NEW YORK (CNN/Money) -
These days, it seems like open season on real-estate brokers...and the brokers aren't happy about it.
With more than 1.2 million members of the National Association of Realtors (NAR), that's a lot of frustration.
"I just feel like we're taking it on the chin again," said Robert Ellis, a Coldwell Banker broker in Florida.
Critics of brokers say the industry needs to be more competitive, paving the way for lower commissions than the standard 6 percent most realtors charge.
As real-estate prices have soared, so have commissions, with Americans paying out more than $70 billion last year.
A recent suit brought by the Department of Justice challenges a policy by NAR that governs individual broker's ability to "opt out" of broadly displaying their listings on the Internet.
This summer, the Justice Dept. went after rules in Kentucky and South Dakota that limited brokers' ability to lower their fees. The Justice Dept. won those cases.
For many brokers, the latest "opt-out" suit is much ado about nothing. "I don't know a single agent who will not allow their listings to be shown on other Web sites," said Dan Haynes, who runs a RE/MAX agency in Fenton, Missouri.
Cheryl Ramos, another Missouri broker, said, "Opting out is not to our advantage or the sellers'."
Ellis said he knows of no Florida broker who chooses to opt-out and blames the housing boom for bringing extra attention on the industry. "The real-estate business is so hot that the media is focused on it," he said.
Spokesman Steve Cook of NAR said that the association does not discourage competition. A new study by Penn State professor Steve Sawyer backs that up. "Selling real estate is intensely competitive. Consumers have more information, they demand more services, and they have more agents and business models to choose from than ever before," wrote Sawyer in the report.
Brave new real estate world
Still, it's tough to argue that the industry is as competitive as it could be.
In other businesses, such as travel-booking and stock trading, fees dropped precipitously after the Internet spawned new business models.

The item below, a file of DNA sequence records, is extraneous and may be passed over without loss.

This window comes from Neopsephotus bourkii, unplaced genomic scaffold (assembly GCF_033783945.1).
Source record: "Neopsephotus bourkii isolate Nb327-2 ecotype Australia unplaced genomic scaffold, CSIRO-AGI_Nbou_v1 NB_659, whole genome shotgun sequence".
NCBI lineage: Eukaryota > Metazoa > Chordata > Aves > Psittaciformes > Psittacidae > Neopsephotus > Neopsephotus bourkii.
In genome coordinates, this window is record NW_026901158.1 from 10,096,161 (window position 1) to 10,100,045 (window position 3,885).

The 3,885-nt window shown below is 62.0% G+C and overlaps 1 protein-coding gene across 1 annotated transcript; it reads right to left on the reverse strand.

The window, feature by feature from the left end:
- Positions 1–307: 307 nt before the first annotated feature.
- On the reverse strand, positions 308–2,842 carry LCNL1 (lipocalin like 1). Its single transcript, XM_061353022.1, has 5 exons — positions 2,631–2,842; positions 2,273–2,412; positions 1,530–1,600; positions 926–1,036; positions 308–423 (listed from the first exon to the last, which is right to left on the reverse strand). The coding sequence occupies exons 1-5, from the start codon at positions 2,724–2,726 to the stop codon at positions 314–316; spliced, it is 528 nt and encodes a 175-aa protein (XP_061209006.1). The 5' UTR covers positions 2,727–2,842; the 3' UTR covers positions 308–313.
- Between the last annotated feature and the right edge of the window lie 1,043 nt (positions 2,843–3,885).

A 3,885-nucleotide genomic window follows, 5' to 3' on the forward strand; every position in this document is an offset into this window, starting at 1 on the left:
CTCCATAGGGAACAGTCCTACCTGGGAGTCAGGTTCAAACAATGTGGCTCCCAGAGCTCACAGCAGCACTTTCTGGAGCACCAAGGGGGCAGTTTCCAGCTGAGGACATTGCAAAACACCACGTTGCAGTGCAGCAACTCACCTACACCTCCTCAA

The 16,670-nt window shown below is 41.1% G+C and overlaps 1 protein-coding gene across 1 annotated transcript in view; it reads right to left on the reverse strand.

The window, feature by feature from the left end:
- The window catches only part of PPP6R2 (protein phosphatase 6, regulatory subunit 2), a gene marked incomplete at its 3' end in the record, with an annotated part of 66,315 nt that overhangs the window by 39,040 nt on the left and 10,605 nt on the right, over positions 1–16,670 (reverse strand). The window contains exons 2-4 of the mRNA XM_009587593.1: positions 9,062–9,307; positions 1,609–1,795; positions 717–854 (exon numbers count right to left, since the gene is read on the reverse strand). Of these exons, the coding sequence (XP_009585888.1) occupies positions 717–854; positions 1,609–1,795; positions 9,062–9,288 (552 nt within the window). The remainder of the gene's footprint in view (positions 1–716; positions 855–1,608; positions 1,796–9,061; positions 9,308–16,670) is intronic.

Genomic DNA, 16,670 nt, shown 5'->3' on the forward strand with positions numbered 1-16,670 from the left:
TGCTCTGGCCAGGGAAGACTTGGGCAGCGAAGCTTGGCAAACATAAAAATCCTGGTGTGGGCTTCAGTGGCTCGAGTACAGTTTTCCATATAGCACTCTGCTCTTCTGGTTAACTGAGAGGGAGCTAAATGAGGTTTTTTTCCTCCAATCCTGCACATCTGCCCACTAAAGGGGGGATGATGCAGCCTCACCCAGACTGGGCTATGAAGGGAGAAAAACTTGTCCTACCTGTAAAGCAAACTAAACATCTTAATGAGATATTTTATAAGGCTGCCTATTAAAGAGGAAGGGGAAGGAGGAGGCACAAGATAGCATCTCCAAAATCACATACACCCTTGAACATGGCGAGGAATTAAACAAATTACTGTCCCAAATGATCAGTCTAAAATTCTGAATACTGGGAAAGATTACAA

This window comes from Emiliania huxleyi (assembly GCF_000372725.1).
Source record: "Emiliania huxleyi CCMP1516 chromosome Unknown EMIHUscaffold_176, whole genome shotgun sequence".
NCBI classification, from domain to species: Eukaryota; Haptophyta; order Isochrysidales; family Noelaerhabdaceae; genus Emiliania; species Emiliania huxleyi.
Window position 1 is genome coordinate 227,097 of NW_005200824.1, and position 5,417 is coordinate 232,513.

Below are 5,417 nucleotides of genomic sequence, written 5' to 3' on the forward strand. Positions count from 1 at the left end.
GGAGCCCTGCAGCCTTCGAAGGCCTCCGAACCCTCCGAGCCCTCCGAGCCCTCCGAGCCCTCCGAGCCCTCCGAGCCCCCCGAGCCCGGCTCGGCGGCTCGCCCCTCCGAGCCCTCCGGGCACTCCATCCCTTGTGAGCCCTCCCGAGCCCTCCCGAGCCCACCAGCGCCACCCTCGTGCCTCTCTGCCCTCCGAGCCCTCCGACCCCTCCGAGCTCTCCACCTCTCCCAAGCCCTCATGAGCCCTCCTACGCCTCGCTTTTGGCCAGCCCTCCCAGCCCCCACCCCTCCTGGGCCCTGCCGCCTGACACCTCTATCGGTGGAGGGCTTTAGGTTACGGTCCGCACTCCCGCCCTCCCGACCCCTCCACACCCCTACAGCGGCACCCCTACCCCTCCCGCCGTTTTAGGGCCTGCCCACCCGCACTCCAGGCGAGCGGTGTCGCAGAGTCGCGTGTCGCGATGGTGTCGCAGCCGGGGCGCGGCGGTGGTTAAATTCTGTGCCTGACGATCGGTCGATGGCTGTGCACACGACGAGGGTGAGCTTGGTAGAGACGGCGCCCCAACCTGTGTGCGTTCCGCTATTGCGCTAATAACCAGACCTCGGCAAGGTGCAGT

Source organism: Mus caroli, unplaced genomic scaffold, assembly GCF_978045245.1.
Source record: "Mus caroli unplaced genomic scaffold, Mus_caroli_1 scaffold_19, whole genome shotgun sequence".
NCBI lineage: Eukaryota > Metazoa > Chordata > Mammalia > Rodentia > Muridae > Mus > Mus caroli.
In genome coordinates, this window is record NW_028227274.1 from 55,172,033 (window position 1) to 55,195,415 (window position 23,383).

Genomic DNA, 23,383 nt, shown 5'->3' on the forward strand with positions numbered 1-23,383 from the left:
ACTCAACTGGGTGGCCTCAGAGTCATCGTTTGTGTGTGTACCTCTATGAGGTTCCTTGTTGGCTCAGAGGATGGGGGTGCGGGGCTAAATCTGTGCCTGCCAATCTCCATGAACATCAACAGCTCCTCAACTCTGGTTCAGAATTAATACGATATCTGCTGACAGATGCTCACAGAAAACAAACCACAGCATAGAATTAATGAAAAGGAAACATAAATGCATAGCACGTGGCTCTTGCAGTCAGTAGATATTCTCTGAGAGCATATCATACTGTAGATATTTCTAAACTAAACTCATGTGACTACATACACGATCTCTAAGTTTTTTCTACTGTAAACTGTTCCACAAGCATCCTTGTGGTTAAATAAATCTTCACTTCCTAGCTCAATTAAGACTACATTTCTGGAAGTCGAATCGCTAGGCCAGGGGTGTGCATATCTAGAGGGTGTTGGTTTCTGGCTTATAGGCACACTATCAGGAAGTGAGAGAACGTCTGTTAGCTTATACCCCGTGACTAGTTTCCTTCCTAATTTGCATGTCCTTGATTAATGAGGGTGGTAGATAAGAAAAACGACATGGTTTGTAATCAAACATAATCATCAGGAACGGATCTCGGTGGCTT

Said Bruce Hahn, chairman of the American Homeowners Grassroots Alliance: "Traditional, full-service brokers are trying desperately to hold onto their full commissions in a changing world."
Full-service real-estate brokers do cooperate with each other. Those with buyers connect them to brokers with sellers. They then split the commission.
But buyers' agents sometimes -- it is said -- "boycott" discount-brokers' listings. As one full-service broker in Florida puts it, "Why would I want to sell that property over another that pays me full commission?"
And listing agents might refuse to show the homes they represent to buyers represented by discount brokers.
The net effect is that commission rates have hardly budged. "Why aren't more brokers lowering their rates to capture more of that business?" asks Hahn.
Follow the money
Haynes, however, says full-service brokers are well worth their price. "I see myself as no different from a doctor or attorney -- I have my client's interest at heart," he said.
Where do full-service brokers claim to have an edge. Their list includes: pricing the home right the first time; more extensive marketing; qualifying buyers before contracts are signed; and negotiating prices.
Brokers also say that the public doesn't appreciate that only a fraction of the commission goes into a broker's pocket.
Initially, it's split between the buyer's and the seller's agents. Then it's split again between the agent and the parent agency. Throw in expenses -- administrative and operating costs, licensing, fees, and, especially, advertising and marketing -- and the profits drop.
Remember, too, if a property doesn't sell, the agent gets stuck with the expenses. Clients pay commissions only on completed sales.
Despite the difficulties, brokers have enjoyed a good run lately. The last figures available from NAR show that median gross personal income for all its members, which includes both brokers (median earnings $65,300) and sales agents ($39,300), hit $52,200 in 2002, up 10 percent from two years earlier. Earnings have probably moved up with home prices since then.
The highest-earning brokers were the most experienced; those with 26 years or more in the business had median earnings of nearly $70,900 in 2002. Those with less than five years' experience made almost 25 percent less, about $53,400.
Brokers say they're worth it and complain that discount brokers do less for clients and lack professionalism. "I don't call them discount brokers," says Ellis, "I call them limited-service brokers."
Even so, Ellis says he fully cooperates with them. Brokers who don't, "are not servicing the customer as well as they could," he said.
"The best way to get top dollar is to make as many people aware of the sale as possible," says Ellis. "It's like an auction, the more bidders the better the price."
For more on this story, click here.
Some sellers are opting to do it themselves. For more, click here.
If you think selling real estate sounds easy, read this.